Recognize club members and leaders for their first-quarter accomplishments — especially those who have brought in at least one new member. Keep track of members who have brought the most guests to club meetings and service projects, sponsored the most new members, logged in the most service hours and donated to the Kiwanis Children’s Fund and club or district foundations. 

Remember schools
Reach out to a local school association for parents, such as the Parent Teacher Association in the U.S., or any group that brings parents together. Start talking about collaboration on service projects for the school, the teachers and, most importantly, the students. Invite association members to join your Kiwanis club. 

Review calendars
Look at your community’s calendar for 2021. Are there future events during which your Kiwanis club can assist or volunteer? Can the club set up a membership information booth to promote the experience? 

Kiwanis and Circle K, CKI volunteers at Clean Up Orlando, photo by Roberto Gonzalez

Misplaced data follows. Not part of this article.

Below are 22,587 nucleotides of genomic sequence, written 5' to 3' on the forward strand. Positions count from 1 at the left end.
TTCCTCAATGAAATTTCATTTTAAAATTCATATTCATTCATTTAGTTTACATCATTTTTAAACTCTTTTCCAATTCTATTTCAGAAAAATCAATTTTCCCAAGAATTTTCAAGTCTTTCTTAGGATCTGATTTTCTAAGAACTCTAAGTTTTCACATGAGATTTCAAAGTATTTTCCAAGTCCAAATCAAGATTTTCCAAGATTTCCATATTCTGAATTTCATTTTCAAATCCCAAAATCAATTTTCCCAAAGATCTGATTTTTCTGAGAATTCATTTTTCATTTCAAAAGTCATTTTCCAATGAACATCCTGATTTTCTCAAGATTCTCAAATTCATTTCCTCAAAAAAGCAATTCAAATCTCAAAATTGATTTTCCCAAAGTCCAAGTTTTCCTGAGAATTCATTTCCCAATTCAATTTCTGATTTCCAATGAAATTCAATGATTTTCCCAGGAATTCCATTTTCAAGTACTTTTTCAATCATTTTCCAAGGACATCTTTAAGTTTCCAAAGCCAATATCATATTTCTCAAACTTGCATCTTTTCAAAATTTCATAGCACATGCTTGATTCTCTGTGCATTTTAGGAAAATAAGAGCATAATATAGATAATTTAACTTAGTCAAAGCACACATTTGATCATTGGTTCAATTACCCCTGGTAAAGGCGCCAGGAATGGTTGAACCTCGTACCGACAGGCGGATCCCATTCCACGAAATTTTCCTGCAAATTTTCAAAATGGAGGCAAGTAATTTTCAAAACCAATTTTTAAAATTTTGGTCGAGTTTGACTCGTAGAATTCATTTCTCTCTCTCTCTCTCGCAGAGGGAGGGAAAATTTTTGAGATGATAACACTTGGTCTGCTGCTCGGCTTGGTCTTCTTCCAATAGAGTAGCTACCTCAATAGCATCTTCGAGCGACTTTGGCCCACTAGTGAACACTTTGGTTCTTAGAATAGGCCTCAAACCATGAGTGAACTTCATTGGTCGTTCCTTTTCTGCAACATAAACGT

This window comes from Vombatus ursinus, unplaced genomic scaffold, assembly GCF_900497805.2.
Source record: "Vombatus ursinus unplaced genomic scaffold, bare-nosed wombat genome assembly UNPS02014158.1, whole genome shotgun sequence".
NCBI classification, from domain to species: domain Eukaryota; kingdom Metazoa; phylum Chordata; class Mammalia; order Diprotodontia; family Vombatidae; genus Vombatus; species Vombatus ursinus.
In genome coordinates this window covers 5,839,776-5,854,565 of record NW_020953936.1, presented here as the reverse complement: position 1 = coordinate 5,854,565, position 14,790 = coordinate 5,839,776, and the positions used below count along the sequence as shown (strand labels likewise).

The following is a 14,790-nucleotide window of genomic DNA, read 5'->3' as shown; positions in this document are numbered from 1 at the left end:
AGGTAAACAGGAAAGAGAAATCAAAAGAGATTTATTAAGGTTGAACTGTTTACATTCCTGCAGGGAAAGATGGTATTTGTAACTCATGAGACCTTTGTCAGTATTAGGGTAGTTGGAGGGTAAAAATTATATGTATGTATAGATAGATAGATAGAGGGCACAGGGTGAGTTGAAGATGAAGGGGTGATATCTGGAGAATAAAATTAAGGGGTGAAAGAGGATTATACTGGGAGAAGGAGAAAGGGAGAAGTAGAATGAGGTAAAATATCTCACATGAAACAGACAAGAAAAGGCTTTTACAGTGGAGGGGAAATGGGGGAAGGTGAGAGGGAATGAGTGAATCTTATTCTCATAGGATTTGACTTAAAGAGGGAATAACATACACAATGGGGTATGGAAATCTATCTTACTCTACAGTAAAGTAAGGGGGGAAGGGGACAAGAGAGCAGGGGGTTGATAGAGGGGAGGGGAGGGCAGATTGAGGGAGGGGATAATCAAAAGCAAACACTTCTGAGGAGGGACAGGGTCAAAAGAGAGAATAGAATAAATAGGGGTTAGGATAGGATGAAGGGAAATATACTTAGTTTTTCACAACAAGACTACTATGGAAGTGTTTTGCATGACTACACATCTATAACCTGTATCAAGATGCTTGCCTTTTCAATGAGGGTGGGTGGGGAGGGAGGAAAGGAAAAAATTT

Contact SLPs
The start of the new year is often the start of a new school semester, so check in with the members and faculty advisors of Service Leadership Program clubs you sponsor. Let them know you want to host members from each SLP for a Kiwanis Celebration of Service Leadership panel discussion during an April meeting. 

Nudge hibernators
For clubs in colder climates, check in with members you might not have seen at a meeting or service project during “hibernation” season. Let them know fellow members care — and want to see them again. 

Follow up
Look at recent prospects who didn’t join after inquiring about your club and/or attending a club meeting or service project. If membership wasn’t quite right, would your club take them on as satellite members and allow them to do their own service projects? Discuss this topic at an upcoming club meeting.